A bureaucratic blunder has left Wales off a map of Europe on the cover of a prestigious EU reference book.
Where's Wales? Well, it used to be between England and Ireland...
The Eurostat Statistical Compendium has all the facts and figures on Europe.
All EU member states, and the rest of Britain, are accurately represented on the cover - but Wales has disappeared and been replaced by the Irish Sea.
A line was drawn from Chester to the Severn Estuary, roughly along the English border, but to the west there is nothing until the Irish coast.
Welsh First Minister Rhodri Morgan laughed it off, describing it as a "computer-generated image that has clearly gone wrong."
Mr Morgan - who headed the European Commission office in Wales in the 1980s - said: "Are we somehow going to refuse to accept Objective One money from Europe
because of this terrible slight on Wales?
"I don't think we're actually going to
do that. It's the way we use European money that's important.
"We've made a great
success of that."
Ah, there it is: Wales in its rightful place on this BBC News map
Tory leader Michael Howard referred to the omission in his speech to the annual party conference in Bournemouth.
Mr Howard said: "I was born and grew up in south Wales. As you may have heard, we've just been left off the new EU map.
"I know I've had my differences with Brussels, but I really do think that is going too far."
Labour Wales MEP Glenys Kinnock told BBC Radio Wales that she could laugh about the oversight but had already asked for information on how it had happened.
She said: "It's quite a shocking omission to airbrush Wales off the map.
"The reality is that Wales is on all the maps that matter, in terms of getting substantial amounts of structural funds and so on.
"And we're certainly not a part of Europe which is forgotten by the European Commission - apart from this extraordinary map," said Mrs Kinnock, whose husband Neil, the former Labour leader, is the outgoing vice-president of the EC.
Plaid Cymru MEP Jill Evans said:
"I am writing to Eurostat to ask for an explanation about how this could have happened. Whilst this is most likely down to a mistake or an oversight, it is nonetheless more than a bit annoying.
"I'm sure that some people will find this quite amusing, but there is a serious side.
"Let's not forget that Eurostat does a very important job collating and analysing all sorts of data across Europe - this data forms the basis of preparing European law and deciding on developing funding programmes, for example.
"We work hard to put Wales on the map so this kind of thing is not what we want to happen. Personally, I can't help wondering that if Wales was a full member state in its own right then oversights like this would be much less likely."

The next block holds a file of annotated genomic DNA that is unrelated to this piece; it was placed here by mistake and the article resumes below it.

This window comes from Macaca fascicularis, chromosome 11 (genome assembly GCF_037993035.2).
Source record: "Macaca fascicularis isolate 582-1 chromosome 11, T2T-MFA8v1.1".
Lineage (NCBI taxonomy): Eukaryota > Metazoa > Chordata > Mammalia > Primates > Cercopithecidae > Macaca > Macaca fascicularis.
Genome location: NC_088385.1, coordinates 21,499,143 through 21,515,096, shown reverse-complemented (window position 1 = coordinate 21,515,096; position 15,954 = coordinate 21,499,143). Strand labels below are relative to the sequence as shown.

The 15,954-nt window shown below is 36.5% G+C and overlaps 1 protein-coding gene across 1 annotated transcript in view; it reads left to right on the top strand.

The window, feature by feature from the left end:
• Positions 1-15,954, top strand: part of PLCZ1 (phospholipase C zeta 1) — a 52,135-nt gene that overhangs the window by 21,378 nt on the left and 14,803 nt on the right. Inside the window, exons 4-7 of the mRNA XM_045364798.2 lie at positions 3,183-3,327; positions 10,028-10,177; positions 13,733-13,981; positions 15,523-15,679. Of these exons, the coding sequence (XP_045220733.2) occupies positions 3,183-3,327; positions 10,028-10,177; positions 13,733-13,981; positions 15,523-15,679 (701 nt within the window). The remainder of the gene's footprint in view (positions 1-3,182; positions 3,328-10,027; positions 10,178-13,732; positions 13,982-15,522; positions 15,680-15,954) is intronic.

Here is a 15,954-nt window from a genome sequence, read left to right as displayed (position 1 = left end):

Lembit Öpik, leader of the Welsh Liberal Democrats, called it an amazing blunder.
"Imagine if England or Belgium were left off the map," said Mr Öpik, MP for Montgomeryshire. "Mistakes like this make it more difficult for pro-Europeans like me to convince people of the benefits of a united Europe.
"It's a genuine error but in the current political climate the European Union really should be aware that a mistake like this is a monumental gift to Eurosceptics."
But the UK Independence Party (Ukip), which wants Britain to pull out of the
EU, welcomed the removal of Wales.
"We're pleased the EU has recognised our wish to withdraw the UK, but we didn't expect them to do it one bit at a time," said Ukip spokesman
"While Wales might be lucky enough to be the first part to leave the EU, we want the rest to leave at the same time."
Eurostat spokesman Tim Allen said it was looking into the mistake in the guide, which costs 50 euros (£34.44).
"All I can tell you is this certainly wasn't deliberate."
On its website, Eurostat describes its guide as an "essential product"
He went on: "The map didn't come from us. The current yearbook was laid out
by contractors working for the EU's publications office and we have no idea
where they took their illustration from.
"Quite frankly I don't know how you go about finding a map of Europe without
Wales on it.
"We have requested an explanation about why and how this happened."
No-one in the Eurostat office spotted the error when the yearbook came back
from the printers.
But squinting at it, Mr Allen agreed that, although the map imagery
looked "impressionistic", there was no evidence that the details had been
squeezed or modified for artistic purposes.
Such deeds have happened in the past in efforts to fit artwork of the EU landmass on to documents and coins.
But Mr Allen was adamant that there was no deliberate or reckless attempt to
streamline the UK on aesthetic or practical grounds at the expense of Wales.
He said bits of Scandinavia looked a bit blunted on the map.
"I don't think there are any fjords, for instance, and some of the
Mediterranean islands are probably missing, although I must admit the whole of
Ireland is there."
Meanwhile, Eurostat staff have been
checking other documents.
"We've got a yearbook of regional statistics coming out later this week. It's
full of maps of the regions and I can tell you that Wales is definitely
included," said Mr Allen.